All voltages can be adjusted with variable increments. The supported intervals are the following:
- CPU Vcore: from 0.5 to 1.6V with 0.00625V increment, then up to 2.3V with 0.02V increment;
- CPU Termination: from 1.0 to 1.7V;
- CPU PLL: from 1.05 to 2.81V;
- CPU Reference: from 0.46 to 1.01V.
- MCH Core: from 0.85 to 1.8V;
- MCH Reference: from 0.5 to 1.04V;
- MCH/DRAM Reference: from 0.53 to 1.81V;
- ICH I/O: from 1.05 to 2.31V.
- DRAM Voltage: from 1.45 to 3.04V;
- DRAM Termination: from 0.435 to 1.13V;
- Channel A Reference: from 0.255 to 1.535V;
- Channel B Reference: from 0.255 to 1.535V.
These are very broad intervals, the maximums may amaze even experienced overclockers. As for inexperienced overclockers, they will be warned against dangerous settings with special colored highlighting: purple for very high and blinking red for dangerously high values. Very thoughtful.
We can’t say that only the very first section of the mainboard’s BIOS received all the exciting new overclocking-friendly settings. While Standard CMOS Features section remained pretty standard, the next one called Advanced BIOS Features will please you wit the selection of parameters. We only wish they had also included an option that would allow out-of-order boot up from a USB flash drive.
Integrated Peripherals section has quite a few settings, but USB keyboard and mouse support is disabled by default. Once I cleared CMOS and started installing Linux from a disk I discovered that I can’t select the installation mode. So, I had to reboot.
Well, we little by little got to the PC Health Status section that has changed dramatically since the previous generation of Gigabyte mainboards, but still needs some work done before it will fully satisfy overclockers’ needs. Remember how many voltages Gigabyte GA-EP45-DS3 can control? As for us, we can only control the processor and memory voltages.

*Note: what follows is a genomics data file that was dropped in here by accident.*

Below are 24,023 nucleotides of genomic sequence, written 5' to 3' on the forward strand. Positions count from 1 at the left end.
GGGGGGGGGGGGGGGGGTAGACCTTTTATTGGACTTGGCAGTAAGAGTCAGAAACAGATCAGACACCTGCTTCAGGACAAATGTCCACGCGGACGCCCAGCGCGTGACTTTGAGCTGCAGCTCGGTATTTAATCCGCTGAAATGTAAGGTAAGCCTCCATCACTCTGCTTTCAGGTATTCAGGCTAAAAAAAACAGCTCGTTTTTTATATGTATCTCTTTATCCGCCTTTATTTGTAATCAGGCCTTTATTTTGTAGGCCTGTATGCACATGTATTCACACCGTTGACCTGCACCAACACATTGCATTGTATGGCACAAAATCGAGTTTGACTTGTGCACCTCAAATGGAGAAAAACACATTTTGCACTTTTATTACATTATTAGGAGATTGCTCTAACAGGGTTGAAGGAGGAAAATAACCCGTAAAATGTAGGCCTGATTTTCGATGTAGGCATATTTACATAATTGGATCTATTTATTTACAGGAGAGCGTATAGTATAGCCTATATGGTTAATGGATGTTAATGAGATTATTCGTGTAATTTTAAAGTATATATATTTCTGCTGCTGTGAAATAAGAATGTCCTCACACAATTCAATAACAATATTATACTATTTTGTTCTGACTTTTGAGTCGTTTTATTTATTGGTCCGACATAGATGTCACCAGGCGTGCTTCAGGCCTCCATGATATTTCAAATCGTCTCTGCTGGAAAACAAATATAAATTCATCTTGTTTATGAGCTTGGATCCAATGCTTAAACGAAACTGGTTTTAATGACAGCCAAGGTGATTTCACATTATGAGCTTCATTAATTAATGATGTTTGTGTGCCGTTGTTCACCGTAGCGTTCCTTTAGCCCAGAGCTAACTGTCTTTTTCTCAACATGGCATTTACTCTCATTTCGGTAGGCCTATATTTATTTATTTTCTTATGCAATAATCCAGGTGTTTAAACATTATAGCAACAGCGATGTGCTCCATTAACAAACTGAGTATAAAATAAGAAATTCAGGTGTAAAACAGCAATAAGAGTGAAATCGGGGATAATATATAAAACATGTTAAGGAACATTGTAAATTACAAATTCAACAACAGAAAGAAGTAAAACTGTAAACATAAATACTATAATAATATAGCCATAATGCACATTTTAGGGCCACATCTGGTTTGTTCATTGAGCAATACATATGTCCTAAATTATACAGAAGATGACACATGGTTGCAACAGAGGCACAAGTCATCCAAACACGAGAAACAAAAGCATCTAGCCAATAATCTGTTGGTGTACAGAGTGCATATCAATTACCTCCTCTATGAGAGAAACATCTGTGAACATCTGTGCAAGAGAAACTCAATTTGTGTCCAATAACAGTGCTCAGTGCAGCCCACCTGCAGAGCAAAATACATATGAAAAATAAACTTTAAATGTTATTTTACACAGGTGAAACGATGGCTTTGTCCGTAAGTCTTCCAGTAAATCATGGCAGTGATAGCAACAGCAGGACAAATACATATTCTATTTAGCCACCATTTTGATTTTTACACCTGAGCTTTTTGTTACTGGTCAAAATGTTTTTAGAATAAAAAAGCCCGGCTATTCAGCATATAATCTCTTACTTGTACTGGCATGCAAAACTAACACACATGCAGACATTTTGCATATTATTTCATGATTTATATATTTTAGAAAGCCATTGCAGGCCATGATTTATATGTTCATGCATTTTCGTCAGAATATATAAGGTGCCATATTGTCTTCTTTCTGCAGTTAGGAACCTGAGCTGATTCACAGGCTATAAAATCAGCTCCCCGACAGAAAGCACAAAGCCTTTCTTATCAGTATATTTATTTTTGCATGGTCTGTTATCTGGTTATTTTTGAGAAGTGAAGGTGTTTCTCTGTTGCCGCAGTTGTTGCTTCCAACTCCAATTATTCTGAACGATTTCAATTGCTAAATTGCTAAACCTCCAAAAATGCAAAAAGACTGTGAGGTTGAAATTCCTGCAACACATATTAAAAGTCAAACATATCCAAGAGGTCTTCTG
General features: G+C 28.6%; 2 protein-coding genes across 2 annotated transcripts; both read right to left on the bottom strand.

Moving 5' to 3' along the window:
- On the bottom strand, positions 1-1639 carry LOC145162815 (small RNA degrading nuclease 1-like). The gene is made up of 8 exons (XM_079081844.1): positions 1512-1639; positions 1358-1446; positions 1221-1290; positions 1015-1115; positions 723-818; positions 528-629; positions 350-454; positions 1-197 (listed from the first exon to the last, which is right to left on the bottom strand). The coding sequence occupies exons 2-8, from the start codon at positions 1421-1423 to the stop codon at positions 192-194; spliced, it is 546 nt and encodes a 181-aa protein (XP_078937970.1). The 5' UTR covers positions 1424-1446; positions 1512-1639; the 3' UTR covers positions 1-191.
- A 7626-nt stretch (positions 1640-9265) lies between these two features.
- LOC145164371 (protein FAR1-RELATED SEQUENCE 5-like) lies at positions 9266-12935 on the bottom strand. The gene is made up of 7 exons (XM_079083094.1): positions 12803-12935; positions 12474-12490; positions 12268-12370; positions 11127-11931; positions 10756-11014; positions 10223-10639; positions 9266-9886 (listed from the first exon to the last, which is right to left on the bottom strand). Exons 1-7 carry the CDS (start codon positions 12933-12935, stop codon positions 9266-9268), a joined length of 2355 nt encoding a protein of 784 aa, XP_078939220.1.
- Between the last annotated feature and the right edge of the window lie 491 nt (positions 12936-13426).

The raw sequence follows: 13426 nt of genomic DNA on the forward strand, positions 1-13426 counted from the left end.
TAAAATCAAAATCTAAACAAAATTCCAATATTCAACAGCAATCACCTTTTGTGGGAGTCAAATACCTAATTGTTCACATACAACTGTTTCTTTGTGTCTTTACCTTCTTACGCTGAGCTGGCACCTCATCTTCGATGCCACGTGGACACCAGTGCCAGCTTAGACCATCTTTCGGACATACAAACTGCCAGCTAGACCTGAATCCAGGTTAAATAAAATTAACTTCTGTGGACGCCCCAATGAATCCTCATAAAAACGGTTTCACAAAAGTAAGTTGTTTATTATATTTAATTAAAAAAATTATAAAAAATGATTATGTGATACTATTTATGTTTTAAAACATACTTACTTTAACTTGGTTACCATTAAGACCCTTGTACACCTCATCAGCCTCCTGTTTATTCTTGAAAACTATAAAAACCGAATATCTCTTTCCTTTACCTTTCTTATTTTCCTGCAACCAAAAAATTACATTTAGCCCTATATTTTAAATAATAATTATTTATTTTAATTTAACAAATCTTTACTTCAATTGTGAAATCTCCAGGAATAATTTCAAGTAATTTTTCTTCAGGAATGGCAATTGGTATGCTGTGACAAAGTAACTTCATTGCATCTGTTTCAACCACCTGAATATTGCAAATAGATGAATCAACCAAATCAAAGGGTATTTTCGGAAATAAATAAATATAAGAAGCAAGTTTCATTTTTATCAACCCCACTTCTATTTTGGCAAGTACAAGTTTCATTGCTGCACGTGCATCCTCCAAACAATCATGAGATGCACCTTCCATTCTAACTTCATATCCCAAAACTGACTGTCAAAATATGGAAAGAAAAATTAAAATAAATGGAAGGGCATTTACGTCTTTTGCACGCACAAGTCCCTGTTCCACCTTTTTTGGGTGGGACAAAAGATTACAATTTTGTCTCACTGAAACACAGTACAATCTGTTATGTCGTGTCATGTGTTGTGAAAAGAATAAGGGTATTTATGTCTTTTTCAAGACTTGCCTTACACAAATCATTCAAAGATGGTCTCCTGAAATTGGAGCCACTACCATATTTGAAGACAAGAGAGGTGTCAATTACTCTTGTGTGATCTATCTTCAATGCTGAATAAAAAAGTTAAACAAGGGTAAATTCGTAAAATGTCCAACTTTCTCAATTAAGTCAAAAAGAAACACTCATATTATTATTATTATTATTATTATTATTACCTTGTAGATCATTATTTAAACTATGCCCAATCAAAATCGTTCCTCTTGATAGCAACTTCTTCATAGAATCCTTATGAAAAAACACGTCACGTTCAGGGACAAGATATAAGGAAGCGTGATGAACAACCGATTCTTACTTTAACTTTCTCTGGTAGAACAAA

The biggest disappointment is CPU Smart Fan Control parameter that is useless for those who have a CPU cooler with a three-pin connector. Gigabyte was one of the few companies whose mainboards could adjust the rotation speed of any processor fans. Now they have also lost this feature.
I have to remind you that by pressing F11 in the main BIOS menu screen you can save and by pressing F12 – load the complete settings profile. You can save up to 8 profiles, and each can be given a detailed description. After every successful POST the board saves the current settings profile, so you can always go back to the last successful configuration, even if you forgot to save it in time. Excellent work!
We have suddenly experienced some issues with Q-Flash technology. In fact, built-in BIOS reflashing tool with pseudo-graphics interface is one of indisputable advantages of all Gigabyte mainboards. Besides them, only ASUS mainboards boast a similar feature. This time, however, the comparison will be not in Gigabyte’s favor. By pressing F8 you load the utility that allows reflashing the BIOS or saving the current BIOS version.
And that’s all. And where can we check what version we are reflashing and what version we are saving? And one more thing, the board supports Dual BIOS. It turned out that only the BIOS in the primary chip will be reflashed. The backup chip will retain the old BIOS version.
WatchDog Timer technology that watches over successful POST procedure works impeccably fine on Gigabyte GA-EP45-DS3. I haven’t used Clear CMOS jumper even once. Although the board would still boot with default settings after a failed start without even notifying the user about it. However, the BIOS settings will not be reset and next time you access the BIOS you will get a red warning about having over-overclocked your system. Well, it is nice to have it at least this way. Before that, they didn’t do even this, and after a while Gigabyte mainboards may finally start acting humanly and notify you about over-overclocking immediately.
However, after one failed start I noticed a message that the BIOS had been corrupted and was being restored. After that the board rebooted. I accessed the BIOS. So where do I check what version I am running? I remembered about an undocumented F9 key. By pressing this key you can display your system info including the BIOS Version.
The BIOS version on the screenshot above is F6, however, at that time I saw version F3. In other words, the mainboard restored the BIOS version on the backup chip, i.e. the version we got the board with initially and not the one that we reflashed before our test session. As far as I remember, the Q-Flash utility of Gigabyte mainboards used to be much more functional. You could choose what chip to boot from, copy the BIOS from one chip to another. How could we get this functionality back so that we wouldn’t be taken back to the old BIOS version any more?
Well, this is where we are going to end our discussion of Gigabyte GA-EP45-DS3 BIOS Setup. There are quite a few great advantages, but also a couple of disappointing things. Something was definitely improved, something changed for the worse. But the most important thing is how the board is going to work and overclock. However, before we get to practical experiments, let’s check out the peculiarities of Gigabyte EasyTune utility.